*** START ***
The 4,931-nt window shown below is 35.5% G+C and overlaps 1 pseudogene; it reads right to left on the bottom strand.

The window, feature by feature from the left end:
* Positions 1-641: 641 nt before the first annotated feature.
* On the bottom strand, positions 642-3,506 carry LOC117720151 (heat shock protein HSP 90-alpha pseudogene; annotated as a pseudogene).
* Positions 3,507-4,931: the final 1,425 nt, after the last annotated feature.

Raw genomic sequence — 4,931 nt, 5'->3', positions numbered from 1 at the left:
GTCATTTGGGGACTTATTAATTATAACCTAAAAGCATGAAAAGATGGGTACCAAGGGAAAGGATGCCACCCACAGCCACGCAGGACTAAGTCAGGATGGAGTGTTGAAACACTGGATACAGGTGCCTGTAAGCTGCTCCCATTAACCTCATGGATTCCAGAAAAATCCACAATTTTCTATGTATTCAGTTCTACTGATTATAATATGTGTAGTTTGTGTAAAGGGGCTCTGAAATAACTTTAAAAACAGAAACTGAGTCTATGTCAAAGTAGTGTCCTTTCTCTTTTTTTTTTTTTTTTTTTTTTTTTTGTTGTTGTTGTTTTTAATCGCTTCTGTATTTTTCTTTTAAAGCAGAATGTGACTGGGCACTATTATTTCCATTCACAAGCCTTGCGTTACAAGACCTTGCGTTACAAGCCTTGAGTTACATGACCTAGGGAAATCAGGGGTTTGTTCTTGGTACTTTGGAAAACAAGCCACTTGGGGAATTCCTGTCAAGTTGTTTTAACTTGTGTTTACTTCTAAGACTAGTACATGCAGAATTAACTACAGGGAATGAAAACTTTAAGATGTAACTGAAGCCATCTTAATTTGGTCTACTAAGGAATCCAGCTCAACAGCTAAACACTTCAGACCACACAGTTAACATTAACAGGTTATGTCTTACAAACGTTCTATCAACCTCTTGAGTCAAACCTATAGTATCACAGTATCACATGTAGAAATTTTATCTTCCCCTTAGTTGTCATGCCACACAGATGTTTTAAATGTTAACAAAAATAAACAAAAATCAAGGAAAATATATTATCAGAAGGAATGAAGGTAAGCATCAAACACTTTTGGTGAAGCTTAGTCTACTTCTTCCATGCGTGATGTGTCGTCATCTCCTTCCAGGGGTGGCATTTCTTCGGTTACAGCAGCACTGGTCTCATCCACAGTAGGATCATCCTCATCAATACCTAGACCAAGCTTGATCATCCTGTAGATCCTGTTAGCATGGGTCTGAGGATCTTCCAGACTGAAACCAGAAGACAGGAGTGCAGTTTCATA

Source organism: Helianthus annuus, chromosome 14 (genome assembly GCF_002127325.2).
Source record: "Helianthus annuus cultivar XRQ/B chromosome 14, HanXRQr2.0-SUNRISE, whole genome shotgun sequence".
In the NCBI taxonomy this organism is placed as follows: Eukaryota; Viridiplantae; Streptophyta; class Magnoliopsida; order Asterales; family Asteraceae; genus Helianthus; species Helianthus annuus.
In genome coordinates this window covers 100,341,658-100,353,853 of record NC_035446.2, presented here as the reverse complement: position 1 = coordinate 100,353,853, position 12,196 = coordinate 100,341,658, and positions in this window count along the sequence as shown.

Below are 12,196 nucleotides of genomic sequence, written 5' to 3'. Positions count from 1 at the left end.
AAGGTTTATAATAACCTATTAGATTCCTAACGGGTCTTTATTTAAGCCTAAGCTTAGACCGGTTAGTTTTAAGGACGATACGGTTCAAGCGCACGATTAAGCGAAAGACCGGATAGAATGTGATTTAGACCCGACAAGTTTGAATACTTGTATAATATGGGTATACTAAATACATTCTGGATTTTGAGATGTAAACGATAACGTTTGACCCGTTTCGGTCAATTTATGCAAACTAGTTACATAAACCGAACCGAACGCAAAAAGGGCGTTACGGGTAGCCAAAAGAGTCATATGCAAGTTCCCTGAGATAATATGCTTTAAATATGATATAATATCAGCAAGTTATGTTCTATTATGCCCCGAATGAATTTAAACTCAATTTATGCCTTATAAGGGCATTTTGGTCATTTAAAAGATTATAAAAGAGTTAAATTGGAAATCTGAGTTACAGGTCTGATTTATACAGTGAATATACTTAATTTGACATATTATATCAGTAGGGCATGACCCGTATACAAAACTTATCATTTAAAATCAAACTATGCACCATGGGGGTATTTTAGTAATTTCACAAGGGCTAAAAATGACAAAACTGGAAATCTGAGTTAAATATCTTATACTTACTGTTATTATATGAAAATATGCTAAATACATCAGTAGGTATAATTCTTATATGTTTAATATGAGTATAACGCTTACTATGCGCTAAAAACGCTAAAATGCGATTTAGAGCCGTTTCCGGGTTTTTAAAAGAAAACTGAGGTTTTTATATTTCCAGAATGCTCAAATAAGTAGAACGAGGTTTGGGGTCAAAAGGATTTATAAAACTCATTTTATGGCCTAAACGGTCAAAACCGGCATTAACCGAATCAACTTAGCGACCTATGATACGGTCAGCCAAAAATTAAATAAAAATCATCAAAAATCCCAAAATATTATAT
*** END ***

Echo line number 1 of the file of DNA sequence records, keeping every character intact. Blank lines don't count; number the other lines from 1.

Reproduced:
The 4,931-nt window shown below is 35.5% G+C and overlaps 1 pseudogene; it reads right to left on the bottom strand.